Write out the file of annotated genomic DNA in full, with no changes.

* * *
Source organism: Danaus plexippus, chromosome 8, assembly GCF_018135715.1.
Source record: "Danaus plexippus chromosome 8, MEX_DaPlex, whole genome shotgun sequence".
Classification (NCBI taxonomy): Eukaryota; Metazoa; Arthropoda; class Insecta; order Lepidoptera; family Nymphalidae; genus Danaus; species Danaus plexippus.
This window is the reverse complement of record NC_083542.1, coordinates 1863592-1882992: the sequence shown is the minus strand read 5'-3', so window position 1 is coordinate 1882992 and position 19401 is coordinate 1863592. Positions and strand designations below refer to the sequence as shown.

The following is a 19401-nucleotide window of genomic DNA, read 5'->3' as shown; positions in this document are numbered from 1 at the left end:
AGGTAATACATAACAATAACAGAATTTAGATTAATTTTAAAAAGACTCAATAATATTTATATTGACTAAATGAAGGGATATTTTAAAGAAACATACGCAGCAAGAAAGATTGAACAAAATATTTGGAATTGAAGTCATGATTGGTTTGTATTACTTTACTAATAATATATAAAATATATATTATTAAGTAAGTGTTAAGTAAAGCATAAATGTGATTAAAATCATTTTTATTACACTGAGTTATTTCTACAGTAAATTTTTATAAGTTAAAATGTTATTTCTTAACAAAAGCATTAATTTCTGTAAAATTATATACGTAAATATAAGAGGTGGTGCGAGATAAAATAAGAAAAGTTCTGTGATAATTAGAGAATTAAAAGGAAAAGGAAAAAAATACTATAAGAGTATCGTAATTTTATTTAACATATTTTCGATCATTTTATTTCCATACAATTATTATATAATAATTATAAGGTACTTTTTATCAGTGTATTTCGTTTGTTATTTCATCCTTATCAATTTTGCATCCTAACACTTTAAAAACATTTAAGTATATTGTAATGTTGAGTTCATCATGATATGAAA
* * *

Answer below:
Source organism: Danaus plexippus, chromosome 8, assembly GCF_018135715.1.
Source record: "Danaus plexippus chromosome 8, MEX_DaPlex, whole genome shotgun sequence".
Classification (NCBI taxonomy): Eukaryota; Metazoa; Arthropoda; class Insecta; order Lepidoptera; family Nymphalidae; genus Danaus; species Danaus plexippus.
This window is the reverse complement of record NC_083542.1, coordinates 1863592-1882992: the sequence shown is the minus strand read 5'-3', so window position 1 is coordinate 1882992 and position 19401 is coordinate 1863592. Positions and strand designations below refer to the sequence as shown.

The following is a 19401-nucleotide window of genomic DNA, read 5'->3' as shown; positions in this document are numbered from 1 at the left end:
AGGTAATACATAACAATAACAGAATTTAGATTAATTTTAAAAAGACTCAATAATATTTATATTGACTAAATGAAGGGATATTTTAAAGAAACATACGCAGCAAGAAAGATTGAACAAAATATTTGGAATTGAAGTCATGATTGGTTTGTATTACTTTACTAATAATATATAAAATATATATTATTAAGTAAGTGTTAAGTAAAGCATAAATGTGATTAAAATCATTTTTATTACACTGAGTTATTTCTACAGTAAATTTTTATAAGTTAAAATGTTATTTCTTAACAAAAGCATTAATTTCTGTAAAATTATATACGTAAATATAAGAGGTGGTGCGAGATAAAATAAGAAAAGTTCTGTGATAATTAGAGAATTAAAAGGAAAAGGAAAAAAATACTATAAGAGTATCGTAATTTTATTTAACATATTTTCGATCATTTTATTTCCATACAATTATTATATAATAATTATAAGGTACTTTTTATCAGTGTATTTCGTTTGTTATTTCATCCTTATCAATTTTGCATCCTAACACTTTAAAAACATTTAAGTATATTGTAATGTTGAGTTCATCATGATATGAAA